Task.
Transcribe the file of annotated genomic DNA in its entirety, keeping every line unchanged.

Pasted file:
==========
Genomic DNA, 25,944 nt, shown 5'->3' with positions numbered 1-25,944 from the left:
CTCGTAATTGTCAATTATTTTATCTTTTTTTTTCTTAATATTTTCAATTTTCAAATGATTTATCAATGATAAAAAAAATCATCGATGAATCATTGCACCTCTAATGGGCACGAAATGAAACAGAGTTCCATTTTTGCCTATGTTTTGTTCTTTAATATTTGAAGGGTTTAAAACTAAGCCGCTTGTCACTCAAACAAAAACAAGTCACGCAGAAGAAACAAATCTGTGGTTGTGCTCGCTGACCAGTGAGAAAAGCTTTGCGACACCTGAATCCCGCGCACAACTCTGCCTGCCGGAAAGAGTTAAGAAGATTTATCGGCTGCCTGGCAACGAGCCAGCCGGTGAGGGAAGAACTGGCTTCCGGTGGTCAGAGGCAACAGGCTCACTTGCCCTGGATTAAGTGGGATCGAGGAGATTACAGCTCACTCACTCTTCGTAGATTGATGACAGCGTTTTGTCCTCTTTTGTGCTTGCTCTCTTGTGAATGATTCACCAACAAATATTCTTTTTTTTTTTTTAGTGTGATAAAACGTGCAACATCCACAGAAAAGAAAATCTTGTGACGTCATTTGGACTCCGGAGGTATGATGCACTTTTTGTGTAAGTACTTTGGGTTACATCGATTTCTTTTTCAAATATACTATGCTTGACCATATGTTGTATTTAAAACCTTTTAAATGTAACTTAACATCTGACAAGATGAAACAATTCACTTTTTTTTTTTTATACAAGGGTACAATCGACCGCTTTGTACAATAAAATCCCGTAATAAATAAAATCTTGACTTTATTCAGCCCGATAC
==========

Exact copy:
Genomic DNA, 25,944 nt, shown 5'->3' with positions numbered 1-25,944 from the left:
CTCGTAATTGTCAATTATTTTATCTTTTTTTTTCTTAATATTTTCAATTTTCAAATGATTTATCAATGATAAAAAAAATCATCGATGAATCATTGCACCTCTAATGGGCACGAAATGAAACAGAGTTCCATTTTTGCCTATGTTTTGTTCTTTAATATTTGAAGGGTTTAAAACTAAGCCGCTTGTCACTCAAACAAAAACAAGTCACGCAGAAGAAACAAATCTGTGGTTGTGCTCGCTGACCAGTGAGAAAAGCTTTGCGACACCTGAATCCCGCGCACAACTCTGCCTGCCGGAAAGAGTTAAGAAGATTTATCGGCTGCCTGGCAACGAGCCAGCCGGTGAGGGAAGAACTGGCTTCCGGTGGTCAGAGGCAACAGGCTCACTTGCCCTGGATTAAGTGGGATCGAGGAGATTACAGCTCACTCACTCTTCGTAGATTGATGACAGCGTTTTGTCCTCTTTTGTGCTTGCTCTCTTGTGAATGATTCACCAACAAATATTCTTTTTTTTTTTTTAGTGTGATAAAACGTGCAACATCCACAGAAAAGAAAATCTTGTGACGTCATTTGGACTCCGGAGGTATGATGCACTTTTTGTGTAAGTACTTTGGGTTACATCGATTTCTTTTTCAAATATACTATGCTTGACCATATGTTGTATTTAAAACCTTTTAAATGTAACTTAACATCTGACAAGATGAAACAATTCACTTTTTTTTTTTTATACAAGGGTACAATCGACCGCTTTGTACAATAAAATCCCGTAATAAATAAAATCTTGACTTTATTCAGCCCGATAC